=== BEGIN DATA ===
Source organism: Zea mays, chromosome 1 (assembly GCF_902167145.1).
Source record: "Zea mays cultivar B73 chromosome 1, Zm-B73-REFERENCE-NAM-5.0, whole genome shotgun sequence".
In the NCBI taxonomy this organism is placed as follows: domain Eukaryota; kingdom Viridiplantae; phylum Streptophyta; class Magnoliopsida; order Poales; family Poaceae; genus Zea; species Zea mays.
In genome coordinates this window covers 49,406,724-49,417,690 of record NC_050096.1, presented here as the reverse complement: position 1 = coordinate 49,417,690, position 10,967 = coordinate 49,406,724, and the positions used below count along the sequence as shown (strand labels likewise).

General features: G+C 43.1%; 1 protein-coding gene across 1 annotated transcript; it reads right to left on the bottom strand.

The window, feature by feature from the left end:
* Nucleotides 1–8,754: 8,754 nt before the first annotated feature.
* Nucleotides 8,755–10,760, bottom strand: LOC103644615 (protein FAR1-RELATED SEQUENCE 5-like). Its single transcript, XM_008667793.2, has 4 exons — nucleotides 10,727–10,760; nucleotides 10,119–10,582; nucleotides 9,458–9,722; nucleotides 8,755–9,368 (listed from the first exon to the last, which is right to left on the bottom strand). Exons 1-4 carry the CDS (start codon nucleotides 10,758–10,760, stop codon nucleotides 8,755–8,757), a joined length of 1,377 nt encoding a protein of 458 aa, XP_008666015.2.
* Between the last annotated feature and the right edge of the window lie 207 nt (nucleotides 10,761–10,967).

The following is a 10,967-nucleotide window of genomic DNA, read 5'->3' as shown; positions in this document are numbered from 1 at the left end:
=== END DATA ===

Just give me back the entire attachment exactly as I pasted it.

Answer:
Source organism: Zea mays, chromosome 1 (assembly GCF_902167145.1).
Source record: "Zea mays cultivar B73 chromosome 1, Zm-B73-REFERENCE-NAM-5.0, whole genome shotgun sequence".
In the NCBI taxonomy this organism is placed as follows: domain Eukaryota; kingdom Viridiplantae; phylum Streptophyta; class Magnoliopsida; order Poales; family Poaceae; genus Zea; species Zea mays.
In genome coordinates this window covers 49,406,724-49,417,690 of record NC_050096.1, presented here as the reverse complement: position 1 = coordinate 49,417,690, position 10,967 = coordinate 49,406,724, and the positions used below count along the sequence as shown (strand labels likewise).

General features: G+C 43.1%; 1 protein-coding gene across 1 annotated transcript; it reads right to left on the bottom strand.

The window, feature by feature from the left end:
* Nucleotides 1–8,754: 8,754 nt before the first annotated feature.
* Nucleotides 8,755–10,760, bottom strand: LOC103644615 (protein FAR1-RELATED SEQUENCE 5-like). Its single transcript, XM_008667793.2, has 4 exons — nucleotides 10,727–10,760; nucleotides 10,119–10,582; nucleotides 9,458–9,722; nucleotides 8,755–9,368 (listed from the first exon to the last, which is right to left on the bottom strand). Exons 1-4 carry the CDS (start codon nucleotides 10,758–10,760, stop codon nucleotides 8,755–8,757), a joined length of 1,377 nt encoding a protein of 458 aa, XP_008666015.2.
* Between the last annotated feature and the right edge of the window lie 207 nt (nucleotides 10,761–10,967).

The following is a 10,967-nucleotide window of genomic DNA, read 5'->3' as shown; positions in this document are numbered from 1 at the left end: